Klumpke’s palsy, like Erb’s palsy and neurapraxia, is a type of brachial plexus injury. Like Erb’s palsy, it is commonly associated with injuries sustained during birth. We trust physicians and other healthcare providers to always make decisions that will not harm us, but healthcare providers are human and prone to making mistakes.
If your child is suffering from Klumpke’s palsy because of a healthcare provider’s error before or during birth, you may be entitled to recover financial compensation for your related damages through a birth injury claim. To learn more about your rights as a parent of an injured child and how you can pursue compensation for these damages, discuss your case with an experienced birth injury lawyer.
Understanding Klumpke’s Palsy
Klumpke’s palsy is also known as Klumpke’s paralysis and Dejerine-Klumpke palsy. It occurs when the nerves in the lower portion of the brachial plexus are stretched and torn. This can happen due to misuse of medical equipment during birth or when an infant with a high birth weight is trapped against the mother’s pelvis during a vaginal birth. Beyond birth injuries, older children and adults can suffer brachial plexus injuries that lead to Klumpke’s palsy in accidents, such as car accidents and falls.
Because the lower portion of the brachial plexus is the damaged portion in cases like this, babies suffering from Klumpke’s palsy experience symptoms in the forearm, wrist, and hand.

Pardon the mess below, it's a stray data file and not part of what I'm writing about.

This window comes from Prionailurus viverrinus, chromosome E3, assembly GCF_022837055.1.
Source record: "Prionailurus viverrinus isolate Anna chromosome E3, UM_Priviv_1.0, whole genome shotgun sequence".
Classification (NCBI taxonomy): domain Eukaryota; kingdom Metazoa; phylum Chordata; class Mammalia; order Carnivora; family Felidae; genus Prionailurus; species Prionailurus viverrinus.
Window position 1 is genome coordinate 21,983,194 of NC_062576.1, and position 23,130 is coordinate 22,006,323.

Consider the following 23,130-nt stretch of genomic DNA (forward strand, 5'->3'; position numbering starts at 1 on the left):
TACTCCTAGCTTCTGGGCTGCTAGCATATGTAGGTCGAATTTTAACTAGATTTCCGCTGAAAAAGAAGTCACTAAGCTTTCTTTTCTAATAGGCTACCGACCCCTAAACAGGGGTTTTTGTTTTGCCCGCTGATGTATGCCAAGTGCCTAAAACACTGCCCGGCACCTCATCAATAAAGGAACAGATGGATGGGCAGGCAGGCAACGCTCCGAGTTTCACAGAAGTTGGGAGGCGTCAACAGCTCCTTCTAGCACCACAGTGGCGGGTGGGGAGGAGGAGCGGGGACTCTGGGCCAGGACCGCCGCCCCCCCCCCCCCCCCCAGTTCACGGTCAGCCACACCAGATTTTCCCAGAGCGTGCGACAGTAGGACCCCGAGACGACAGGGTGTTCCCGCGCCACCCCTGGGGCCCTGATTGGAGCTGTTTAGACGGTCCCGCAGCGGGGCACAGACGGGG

Klumpke’s Palsy Symptoms
Children suffering from Klumpke’s palsy can exhibit the following symptoms in the affected portion of the arm:
- Muscle atrophy;
- Stiff joints;
- “Claw hand,” a condition where the wrist and fingers remain tight even when the forearm is relaxed;
- Eyelid drooping on the opposite side of the child’s face;
- Weakness and loss of muscular control in the affected arm; and
- The arm hanging limp at the child’s side.
Additionally, a child suffering from Klumpke’s palsy experiences pain and tingling in the affected arm.
Long-term Complications of Klumpke’s Palsy
Although most infants suffering from Klumpke’s palsy make a full recovery within six months, those suffering from severe injuries can take longer to recover. In some cases, children suffering from Klumpke’s palsy suffer permanent disabilities in their arms and hands due to Klumpke’s palsy injuries during infancy.
Klumpke’s Palsy Treatment
The most common type of treatment for Klumpke’s palsy is stretching the affected muscles through physical therapy. In addition to stretching, a doctor may recommend the child receive surgery to repair the damaged muscles and nerves through a nerve graft or a muscle transfer. The doctor may also prescribe medication to alleviate the child’s pain related to the injury. The type an extent of the treatment the child receives depends on a few factors, which are:
- The length of time elapsed between the injury and treatment;
- The severity of the infant’s injury; and
- Whether the infant is suffering from other conditions that can impact the treatment or condition.